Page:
Nicholas Swearer's human narrative installations are a social didactic - raising questions and searching for answers. While the installations are a record of our time, they are also an observation on the universal human condition, seemingly unchanged throughout time and ever repeating.

In the language of the narrative installations, each character is an icon for an emotional or physical state, or for an action. Hence their names: Scolder, Victim, Antagonist and the like. More important than the individual characters/symbols is their integration into groupings, which allows for complex investigations of many sides of a topic at once.

These installations deal with issues of personal and social responsibility and focus primarily on four major themes: sexism, racism, ageism, and elitism. Depending on where, when and how these characters are arranged, different issues are explored. As characters are combined in different arrangements, their meanings can change, as well as their individual and group titles.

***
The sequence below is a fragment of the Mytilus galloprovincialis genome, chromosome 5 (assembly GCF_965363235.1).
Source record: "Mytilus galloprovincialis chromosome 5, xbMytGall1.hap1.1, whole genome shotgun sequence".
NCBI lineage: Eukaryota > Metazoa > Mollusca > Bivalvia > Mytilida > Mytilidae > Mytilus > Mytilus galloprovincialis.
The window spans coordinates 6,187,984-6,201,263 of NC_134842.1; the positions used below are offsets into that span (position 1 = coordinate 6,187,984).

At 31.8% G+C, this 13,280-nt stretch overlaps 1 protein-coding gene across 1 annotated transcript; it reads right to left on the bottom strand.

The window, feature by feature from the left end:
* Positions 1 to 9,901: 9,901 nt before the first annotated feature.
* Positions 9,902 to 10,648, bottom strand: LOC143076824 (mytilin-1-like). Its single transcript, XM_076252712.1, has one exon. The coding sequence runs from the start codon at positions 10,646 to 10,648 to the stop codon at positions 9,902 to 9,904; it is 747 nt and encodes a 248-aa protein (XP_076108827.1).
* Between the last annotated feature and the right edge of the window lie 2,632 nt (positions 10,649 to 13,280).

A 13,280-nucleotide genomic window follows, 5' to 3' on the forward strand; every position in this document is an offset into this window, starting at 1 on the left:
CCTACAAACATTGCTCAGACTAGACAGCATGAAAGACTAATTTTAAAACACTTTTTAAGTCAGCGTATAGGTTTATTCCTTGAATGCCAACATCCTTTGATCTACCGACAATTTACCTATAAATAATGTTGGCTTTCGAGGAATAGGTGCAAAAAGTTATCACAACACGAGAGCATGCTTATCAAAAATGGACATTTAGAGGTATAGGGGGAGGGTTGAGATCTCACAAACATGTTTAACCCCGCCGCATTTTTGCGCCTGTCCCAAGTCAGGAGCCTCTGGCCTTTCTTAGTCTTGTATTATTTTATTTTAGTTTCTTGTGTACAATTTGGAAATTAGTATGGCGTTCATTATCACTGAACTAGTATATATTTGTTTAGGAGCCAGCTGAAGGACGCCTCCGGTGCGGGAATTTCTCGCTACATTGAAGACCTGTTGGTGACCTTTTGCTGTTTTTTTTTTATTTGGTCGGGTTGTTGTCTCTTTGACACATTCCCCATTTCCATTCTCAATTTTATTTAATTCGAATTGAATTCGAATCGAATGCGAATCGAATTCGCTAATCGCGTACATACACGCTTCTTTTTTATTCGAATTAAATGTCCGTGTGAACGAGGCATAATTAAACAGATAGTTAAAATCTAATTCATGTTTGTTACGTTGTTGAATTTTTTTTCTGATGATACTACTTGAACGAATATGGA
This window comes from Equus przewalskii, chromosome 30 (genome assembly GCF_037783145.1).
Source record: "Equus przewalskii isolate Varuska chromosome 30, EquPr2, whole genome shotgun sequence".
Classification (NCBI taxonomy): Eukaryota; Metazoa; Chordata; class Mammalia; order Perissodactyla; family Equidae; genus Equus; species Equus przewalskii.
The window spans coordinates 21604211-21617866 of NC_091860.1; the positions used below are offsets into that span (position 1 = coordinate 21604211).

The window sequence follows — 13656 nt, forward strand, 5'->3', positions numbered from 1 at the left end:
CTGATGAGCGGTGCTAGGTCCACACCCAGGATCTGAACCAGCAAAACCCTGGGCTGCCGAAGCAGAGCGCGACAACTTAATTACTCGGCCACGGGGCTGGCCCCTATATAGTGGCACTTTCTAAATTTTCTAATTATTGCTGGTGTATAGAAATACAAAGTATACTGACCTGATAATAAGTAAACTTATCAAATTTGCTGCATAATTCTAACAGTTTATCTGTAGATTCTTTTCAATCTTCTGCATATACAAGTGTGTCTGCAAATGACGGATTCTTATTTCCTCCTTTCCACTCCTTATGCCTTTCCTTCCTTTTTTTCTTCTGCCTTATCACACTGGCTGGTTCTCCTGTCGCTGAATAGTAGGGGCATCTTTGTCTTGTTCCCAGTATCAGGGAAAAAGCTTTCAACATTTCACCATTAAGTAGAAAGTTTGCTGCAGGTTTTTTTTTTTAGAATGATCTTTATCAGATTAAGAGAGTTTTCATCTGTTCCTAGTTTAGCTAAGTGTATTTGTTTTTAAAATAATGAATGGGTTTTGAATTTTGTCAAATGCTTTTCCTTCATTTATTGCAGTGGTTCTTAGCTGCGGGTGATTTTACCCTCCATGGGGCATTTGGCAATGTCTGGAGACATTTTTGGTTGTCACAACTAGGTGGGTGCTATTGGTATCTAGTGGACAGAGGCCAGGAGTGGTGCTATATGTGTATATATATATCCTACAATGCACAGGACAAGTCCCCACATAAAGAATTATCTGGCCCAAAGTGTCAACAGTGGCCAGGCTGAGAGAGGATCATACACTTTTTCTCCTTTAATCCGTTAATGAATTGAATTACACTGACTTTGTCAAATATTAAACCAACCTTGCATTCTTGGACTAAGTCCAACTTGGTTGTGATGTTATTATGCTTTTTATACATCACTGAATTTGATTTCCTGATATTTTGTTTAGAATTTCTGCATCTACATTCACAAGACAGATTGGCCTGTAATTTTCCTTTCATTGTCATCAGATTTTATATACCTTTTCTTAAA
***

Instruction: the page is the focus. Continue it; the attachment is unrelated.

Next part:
In order to reach a broad audience, the historic and permanent medium of figurative bronze sculpture is used. Sculpture takes up our physical space and does not rely on written or spoken language for the communication of ideas. Sculpture is its own language, made up of an infinite number of visual and tactile elements.

The figures are unclothed to allow them to be independent of past, present and future references.   Without clothing, and the psychological protection it affords, the naked truth and our fragility as humans are revealed. Body type, gesture, abstraction, and sexuality are elements used to communicate through the work. The classical notions of beauty are intentionally played down in order to focus on emotional and interactive qualities of the work.

Viewers filter the work through their own perceptions, and therefore their interpretations may be quite different from Swearer's own. He provokes the interpreter to dialogue. This dialogue goes beyond expressing his opinions, and invites and reveals the opinions of the viewer.